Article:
Between June 21 and June 23 and July 11 and July 14, 2002, Ipsos-Reid US Public Affairs interviewed a representative sample of 2,000 adults nationwide, including 1,574 registered voters. The margin of error for the combined surveys is 177 2.2% for all adults and 177 2.5% for registered voters. For the July survey of 1,000 adults and 777 registered voters, the margin of error is 177 3.1% for all adults and 177 3.6% for registered voters.
WASHINGTON, D.C. -- The first Ipsos-Reid/Cook Political Report poll of the third quarter suggests serious bad news ahead for Republicans and President Bush.
Presidential Reelect. For the first time since this series of twice-monthly polls began in January 2002, far fewer than half of all registered voters say they would vote to reelect George W. Bush as President if faced with the choice today--the rolling average of the mid-June and early July polls show only 45% definitely intending to vote to reelect Bush, and the most recent survey of 777 registered voters, conducted over the weekend (July 11-14, 2002) finds only 42% ready to reelect Bush:
Congressional Preference. Since March, Republicans have enjoyed a statistically insignificant but persistent advantage when registered voters were asked whether they preferred seeing Republicans or Democrats win control of Congress this fall. While the rolling average from the two most recent polls continues to favor Republicans, 44%-41%, the current study of 777 registered voters conducted over the weekend (July 11-14, 2002) shows Democrats with a nominal (statistically insignificant) lead in Congressional control preference.
Each Ipsos-Reid/Cook Political Report poll is coupled with a battery of questions used in the Ipsos-Reid Consumer Attitude and Spending by Household (CASH) Index. Results from the current poll demonstrate why that marriage of political and economic questions is useful in understanding political trends--consumer concerns are coloring political attitudes today, to the detriment of the party in control of the White House and the House of Representatives.
The effect of corporate scandals on attitudes about the economy, jobs and (most importantly) the ability to save for the future have devastated consumer's sense of security in the most recent poll of 1,000 adults nationwide, interviewed July 11-14, 2002 for the Ipsos-Reid CASH Index.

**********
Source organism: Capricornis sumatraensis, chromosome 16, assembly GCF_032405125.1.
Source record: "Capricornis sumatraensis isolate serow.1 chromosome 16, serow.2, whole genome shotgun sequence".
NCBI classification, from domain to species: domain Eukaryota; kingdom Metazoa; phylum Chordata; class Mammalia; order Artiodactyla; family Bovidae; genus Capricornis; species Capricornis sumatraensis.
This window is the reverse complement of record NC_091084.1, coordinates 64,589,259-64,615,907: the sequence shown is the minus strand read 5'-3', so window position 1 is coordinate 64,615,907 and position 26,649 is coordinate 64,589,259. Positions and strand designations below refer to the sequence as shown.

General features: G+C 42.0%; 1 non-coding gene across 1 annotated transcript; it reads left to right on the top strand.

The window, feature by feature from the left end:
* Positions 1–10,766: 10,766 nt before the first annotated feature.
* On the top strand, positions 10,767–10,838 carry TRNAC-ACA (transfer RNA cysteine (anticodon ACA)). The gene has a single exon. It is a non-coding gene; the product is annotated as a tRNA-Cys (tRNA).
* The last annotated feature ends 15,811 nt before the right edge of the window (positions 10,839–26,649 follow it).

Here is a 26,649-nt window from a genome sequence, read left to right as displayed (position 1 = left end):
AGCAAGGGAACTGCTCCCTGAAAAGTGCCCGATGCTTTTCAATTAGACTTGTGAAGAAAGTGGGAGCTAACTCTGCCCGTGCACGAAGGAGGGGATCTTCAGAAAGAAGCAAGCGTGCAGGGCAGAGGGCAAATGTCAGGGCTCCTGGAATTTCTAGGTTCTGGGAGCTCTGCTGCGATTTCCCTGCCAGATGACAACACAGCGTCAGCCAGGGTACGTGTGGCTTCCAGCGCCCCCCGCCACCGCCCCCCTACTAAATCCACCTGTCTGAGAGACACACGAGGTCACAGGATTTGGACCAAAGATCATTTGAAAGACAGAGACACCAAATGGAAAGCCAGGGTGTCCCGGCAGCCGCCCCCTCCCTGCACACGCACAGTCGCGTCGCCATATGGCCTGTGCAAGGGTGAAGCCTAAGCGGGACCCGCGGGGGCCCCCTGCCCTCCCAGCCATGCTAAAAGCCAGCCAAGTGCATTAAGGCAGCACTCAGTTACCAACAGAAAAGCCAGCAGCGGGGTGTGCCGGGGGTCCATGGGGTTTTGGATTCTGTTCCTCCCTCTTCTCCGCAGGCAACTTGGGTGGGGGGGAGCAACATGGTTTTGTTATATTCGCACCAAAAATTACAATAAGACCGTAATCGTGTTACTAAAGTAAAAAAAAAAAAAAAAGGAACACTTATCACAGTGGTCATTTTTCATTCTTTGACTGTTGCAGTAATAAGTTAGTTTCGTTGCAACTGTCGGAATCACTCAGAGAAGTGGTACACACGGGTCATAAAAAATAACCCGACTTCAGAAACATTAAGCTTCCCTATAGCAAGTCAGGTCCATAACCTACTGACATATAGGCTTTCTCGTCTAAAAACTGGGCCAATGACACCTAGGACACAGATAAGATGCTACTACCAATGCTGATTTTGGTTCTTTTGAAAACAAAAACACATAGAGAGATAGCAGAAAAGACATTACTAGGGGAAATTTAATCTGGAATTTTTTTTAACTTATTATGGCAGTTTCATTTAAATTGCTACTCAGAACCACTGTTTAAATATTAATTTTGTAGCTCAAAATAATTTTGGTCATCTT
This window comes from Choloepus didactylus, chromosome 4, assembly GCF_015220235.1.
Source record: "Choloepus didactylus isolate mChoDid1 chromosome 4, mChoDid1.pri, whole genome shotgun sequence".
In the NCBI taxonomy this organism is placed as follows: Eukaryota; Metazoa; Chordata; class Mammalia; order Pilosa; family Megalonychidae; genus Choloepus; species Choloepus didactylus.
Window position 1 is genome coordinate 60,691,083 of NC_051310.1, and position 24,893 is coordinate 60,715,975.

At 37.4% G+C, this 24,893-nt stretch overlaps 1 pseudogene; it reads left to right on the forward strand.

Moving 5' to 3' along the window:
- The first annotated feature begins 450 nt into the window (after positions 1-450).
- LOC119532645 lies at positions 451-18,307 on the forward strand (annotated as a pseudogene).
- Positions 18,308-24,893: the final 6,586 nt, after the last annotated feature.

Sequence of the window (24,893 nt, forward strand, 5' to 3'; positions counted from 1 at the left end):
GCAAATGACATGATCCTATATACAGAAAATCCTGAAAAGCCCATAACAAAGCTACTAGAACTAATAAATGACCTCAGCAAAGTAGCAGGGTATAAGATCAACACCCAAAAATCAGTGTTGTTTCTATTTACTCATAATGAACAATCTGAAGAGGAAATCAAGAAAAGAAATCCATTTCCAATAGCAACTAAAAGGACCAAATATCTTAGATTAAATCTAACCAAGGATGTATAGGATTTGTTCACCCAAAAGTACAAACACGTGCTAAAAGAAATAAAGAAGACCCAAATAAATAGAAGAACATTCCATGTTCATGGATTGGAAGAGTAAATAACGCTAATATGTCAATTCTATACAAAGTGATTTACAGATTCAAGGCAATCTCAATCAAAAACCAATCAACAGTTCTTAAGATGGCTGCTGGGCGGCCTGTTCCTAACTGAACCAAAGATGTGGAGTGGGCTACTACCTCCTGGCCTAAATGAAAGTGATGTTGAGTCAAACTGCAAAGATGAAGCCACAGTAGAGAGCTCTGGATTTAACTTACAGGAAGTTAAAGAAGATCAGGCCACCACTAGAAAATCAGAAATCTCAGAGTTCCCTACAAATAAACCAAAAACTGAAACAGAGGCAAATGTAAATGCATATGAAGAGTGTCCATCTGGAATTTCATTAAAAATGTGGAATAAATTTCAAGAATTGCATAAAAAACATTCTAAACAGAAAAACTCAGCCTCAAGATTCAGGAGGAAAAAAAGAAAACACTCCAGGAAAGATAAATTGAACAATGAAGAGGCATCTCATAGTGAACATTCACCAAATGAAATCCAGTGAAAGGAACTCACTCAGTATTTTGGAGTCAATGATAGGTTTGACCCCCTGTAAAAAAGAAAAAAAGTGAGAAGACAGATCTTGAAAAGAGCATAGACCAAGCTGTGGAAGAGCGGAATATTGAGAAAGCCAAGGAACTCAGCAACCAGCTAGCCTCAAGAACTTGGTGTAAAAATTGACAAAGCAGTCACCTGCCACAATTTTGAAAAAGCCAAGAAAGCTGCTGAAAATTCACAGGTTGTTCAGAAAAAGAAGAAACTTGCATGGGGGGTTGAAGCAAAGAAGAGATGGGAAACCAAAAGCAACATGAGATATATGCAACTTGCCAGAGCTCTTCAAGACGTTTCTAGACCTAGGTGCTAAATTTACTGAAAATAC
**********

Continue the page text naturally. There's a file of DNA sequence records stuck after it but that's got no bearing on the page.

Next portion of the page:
Right Direction/Wrong Track. The impact is most obvious in response to the question political pollsters sometimes refer to as the "Dow Jones" of politics--right direction and wrong track. For the first time since the January 2002 inauguration of this joint series of polls--the Ipsos-Reid/Cook Political Report poll and the Ipsos-Reid CASH Index poll--more adults in the poll this weekend feel things in the US are on the wrong track rather than heading in the right direction.
Key Elements of Consumer Concerns. When it comes to rating the current state of their local economy, their current financial situation, and their own personal financial prospects, consumers do not seem markedly more pessimistic in July than they have throughout the year. On a few key elements of consumers' sense of economic security, however, recent bad business news stories have begun to erode consumer security.
- Prospects for the local economy. In the first quarter 41% of all adults expressed optimism that their local economy would improve in the next six months. That number fell to 37% in the second quarter. In the July 11-14, 2002 poll, just 28% of adults anticipate improvement in their local economy.
- Recent job security experience. In the first quarter, 43% said someone they knew personally had recently lost a job due to economic conditions, and in the second quarter, 42%. In the July 11-14, 2002 poll, however, 47% now say they have had a recent, personal experience with job loss due to economic conditions.